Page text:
Last night was the third annual Internet Cat Video Film Festival in Minneapolis. (previously, previouslier) This year's fest was curated by 2012 Golden Kitty award winner, Will Braden, of Henri fame. [more inside]
“It isn’t just the crazy cat ladies, although they’re there in droves. It’s the six year-olds chanting the name of their favourite cats. It’s the hipsters there smoking cigarettes, hip-hop dudes, country dudes… It is the kind of thing where you have to learn to make everybody happy,”
STREET OF THE IRON PO(E)T, A Paris Diary by Henri Cole: "Today I visited the cenotaph to Baudelaire..." Part 2. Part 3. Part 4. Part 5. Part 6.
One hundred years ago today in 1913, an art exhibition opened in New York City that shocked the country, changed our perception of beauty and had a profound effect on artists and collectors. The International Exhibition of Modern Art — which came to be known, simply, as the Armory Show — marked the dawn of Modernism in America.
"Dog owners have a dog park where they can show off their dogs, but cat people don't have that," she says. "The Internet is where people who love cats can go to say, 'Look how cute my cat is.'" On cat videos on the Internet, and maintaining the popularity of Henrí and Maru, while designers of the Scratching Post note how how some owners start writing in a first feline style. [more inside]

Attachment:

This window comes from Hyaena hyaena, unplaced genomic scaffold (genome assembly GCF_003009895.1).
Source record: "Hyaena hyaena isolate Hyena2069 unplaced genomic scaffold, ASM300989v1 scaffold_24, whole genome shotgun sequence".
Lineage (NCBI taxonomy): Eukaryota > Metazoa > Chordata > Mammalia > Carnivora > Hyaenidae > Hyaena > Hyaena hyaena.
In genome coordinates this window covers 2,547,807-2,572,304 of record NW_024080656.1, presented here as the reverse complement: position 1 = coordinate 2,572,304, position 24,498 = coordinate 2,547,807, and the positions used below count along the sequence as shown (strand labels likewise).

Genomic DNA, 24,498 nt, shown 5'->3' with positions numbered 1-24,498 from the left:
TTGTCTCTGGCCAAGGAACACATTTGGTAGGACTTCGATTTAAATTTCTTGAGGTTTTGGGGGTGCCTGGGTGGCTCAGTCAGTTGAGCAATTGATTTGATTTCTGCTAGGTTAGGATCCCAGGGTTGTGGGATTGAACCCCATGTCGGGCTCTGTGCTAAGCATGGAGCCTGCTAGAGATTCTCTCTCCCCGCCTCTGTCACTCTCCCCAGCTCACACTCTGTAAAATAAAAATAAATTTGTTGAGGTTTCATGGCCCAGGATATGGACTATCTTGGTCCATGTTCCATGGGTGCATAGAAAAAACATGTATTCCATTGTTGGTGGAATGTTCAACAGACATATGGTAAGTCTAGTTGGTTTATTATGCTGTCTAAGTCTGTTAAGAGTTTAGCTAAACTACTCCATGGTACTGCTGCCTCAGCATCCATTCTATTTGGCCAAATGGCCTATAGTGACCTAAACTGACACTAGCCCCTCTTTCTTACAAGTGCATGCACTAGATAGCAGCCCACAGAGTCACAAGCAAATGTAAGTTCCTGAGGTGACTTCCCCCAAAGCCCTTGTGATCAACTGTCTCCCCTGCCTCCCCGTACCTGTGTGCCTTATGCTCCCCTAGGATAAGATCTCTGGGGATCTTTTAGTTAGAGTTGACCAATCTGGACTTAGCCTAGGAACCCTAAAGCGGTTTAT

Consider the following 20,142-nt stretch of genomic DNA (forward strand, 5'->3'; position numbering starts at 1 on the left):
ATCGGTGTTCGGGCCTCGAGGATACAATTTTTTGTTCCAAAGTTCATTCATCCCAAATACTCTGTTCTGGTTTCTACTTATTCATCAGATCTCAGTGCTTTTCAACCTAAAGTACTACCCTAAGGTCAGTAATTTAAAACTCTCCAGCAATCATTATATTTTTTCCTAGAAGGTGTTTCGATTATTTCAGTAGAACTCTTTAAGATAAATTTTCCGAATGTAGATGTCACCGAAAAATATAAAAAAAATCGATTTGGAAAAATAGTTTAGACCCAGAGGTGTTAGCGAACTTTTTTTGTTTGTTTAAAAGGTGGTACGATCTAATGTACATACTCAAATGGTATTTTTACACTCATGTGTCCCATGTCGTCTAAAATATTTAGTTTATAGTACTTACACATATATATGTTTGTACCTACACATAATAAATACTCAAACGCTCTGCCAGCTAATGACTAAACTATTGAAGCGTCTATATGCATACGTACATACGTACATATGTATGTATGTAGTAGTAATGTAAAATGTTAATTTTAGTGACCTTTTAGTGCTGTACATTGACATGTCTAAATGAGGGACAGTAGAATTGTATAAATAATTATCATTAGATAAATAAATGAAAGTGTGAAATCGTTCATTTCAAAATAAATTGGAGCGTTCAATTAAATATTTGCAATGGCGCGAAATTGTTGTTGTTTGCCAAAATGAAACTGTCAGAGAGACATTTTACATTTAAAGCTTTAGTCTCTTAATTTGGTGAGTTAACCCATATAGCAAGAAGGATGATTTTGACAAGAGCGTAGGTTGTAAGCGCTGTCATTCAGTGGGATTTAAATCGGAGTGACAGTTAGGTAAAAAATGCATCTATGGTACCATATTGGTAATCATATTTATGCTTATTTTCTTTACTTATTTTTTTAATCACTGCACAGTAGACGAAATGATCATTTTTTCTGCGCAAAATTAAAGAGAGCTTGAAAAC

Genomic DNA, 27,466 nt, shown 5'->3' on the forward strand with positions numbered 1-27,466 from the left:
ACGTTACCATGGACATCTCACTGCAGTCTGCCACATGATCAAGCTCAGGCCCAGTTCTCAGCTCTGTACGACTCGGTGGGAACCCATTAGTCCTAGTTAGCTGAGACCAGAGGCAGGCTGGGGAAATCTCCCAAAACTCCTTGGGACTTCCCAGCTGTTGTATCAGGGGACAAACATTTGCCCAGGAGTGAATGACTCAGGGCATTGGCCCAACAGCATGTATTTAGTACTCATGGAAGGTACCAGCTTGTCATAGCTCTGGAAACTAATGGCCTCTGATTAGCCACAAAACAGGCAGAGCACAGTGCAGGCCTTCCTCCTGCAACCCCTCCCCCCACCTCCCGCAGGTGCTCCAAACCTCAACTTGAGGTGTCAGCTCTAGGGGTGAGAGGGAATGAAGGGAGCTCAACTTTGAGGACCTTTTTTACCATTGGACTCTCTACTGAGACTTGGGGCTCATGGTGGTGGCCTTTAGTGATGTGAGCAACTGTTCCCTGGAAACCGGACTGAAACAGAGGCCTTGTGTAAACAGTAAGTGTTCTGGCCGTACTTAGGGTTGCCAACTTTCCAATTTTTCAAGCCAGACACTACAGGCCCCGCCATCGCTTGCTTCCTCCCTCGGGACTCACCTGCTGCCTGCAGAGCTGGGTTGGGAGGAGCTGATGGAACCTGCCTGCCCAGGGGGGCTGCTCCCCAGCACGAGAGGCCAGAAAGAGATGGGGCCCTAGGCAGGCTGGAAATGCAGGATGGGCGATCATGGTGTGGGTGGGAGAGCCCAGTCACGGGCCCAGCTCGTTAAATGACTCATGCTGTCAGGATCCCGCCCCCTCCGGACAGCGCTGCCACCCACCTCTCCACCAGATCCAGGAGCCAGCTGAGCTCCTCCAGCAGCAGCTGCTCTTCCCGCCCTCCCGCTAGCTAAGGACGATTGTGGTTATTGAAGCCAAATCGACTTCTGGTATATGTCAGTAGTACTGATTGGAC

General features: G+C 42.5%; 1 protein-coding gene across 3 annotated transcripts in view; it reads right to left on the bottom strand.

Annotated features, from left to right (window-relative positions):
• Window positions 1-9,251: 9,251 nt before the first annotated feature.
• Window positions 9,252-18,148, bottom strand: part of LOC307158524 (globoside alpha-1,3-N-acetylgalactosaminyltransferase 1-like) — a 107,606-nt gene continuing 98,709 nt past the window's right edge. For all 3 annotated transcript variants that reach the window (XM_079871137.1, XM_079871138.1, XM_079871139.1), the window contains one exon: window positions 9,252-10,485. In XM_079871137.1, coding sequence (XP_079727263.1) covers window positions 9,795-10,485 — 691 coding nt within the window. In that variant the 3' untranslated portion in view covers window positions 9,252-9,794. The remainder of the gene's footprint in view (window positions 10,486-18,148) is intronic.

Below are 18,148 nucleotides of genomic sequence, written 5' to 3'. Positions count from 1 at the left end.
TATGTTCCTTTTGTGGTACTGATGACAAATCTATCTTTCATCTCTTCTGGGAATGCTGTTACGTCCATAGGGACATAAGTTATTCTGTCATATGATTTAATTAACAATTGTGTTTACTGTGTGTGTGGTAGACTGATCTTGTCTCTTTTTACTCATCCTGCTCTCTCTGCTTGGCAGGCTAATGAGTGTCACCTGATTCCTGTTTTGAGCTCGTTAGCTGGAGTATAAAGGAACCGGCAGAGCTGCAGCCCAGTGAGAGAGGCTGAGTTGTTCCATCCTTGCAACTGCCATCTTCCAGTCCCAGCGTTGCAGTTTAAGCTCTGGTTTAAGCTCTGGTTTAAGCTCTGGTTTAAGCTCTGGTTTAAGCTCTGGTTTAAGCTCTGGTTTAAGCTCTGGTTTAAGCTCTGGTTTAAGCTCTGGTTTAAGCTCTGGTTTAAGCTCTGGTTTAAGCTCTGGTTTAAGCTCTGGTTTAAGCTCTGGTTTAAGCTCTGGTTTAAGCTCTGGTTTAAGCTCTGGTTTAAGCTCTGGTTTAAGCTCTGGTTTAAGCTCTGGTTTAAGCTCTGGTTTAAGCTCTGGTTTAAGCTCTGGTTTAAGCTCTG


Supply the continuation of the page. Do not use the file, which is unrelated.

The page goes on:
A nice spread of oft maligned British food left me wondering (after a tidy breakfast of bangers and mash) if Beano was an English creation -- flatulence and all that (watch out for the first mp3) -- but apparently it isn't: the inventor appears to be American. According to this author, Henri Cartier-Bresson termed Britain "the most exotic place in the world," and I think I agree. Probably this tastes fabulous if you're hungry... please make mine well-done.
'Mais Non, Mais Non?'... Well, there goes the neighbourhood. You go for nigh on a quarter of a century crediting The Muppets with an all time classic, when you find out that it was someone elses - Italian soundtrack composer Piero Umiliani. Not only that, but used as part of the score for an oh-so-dodgy a Swedish porn film!?!?. But no, that's not the end of it, as it transpires (see bottom of page) that 'Mahna Mahna' was originally performed by a Frenchman, Henri Salvador, and was called 'Mais Non Mais Non'. Still, in any of these forms, it's one of the few songs that still makes me smile every time I hear it, especially so when accompanied by the visuals.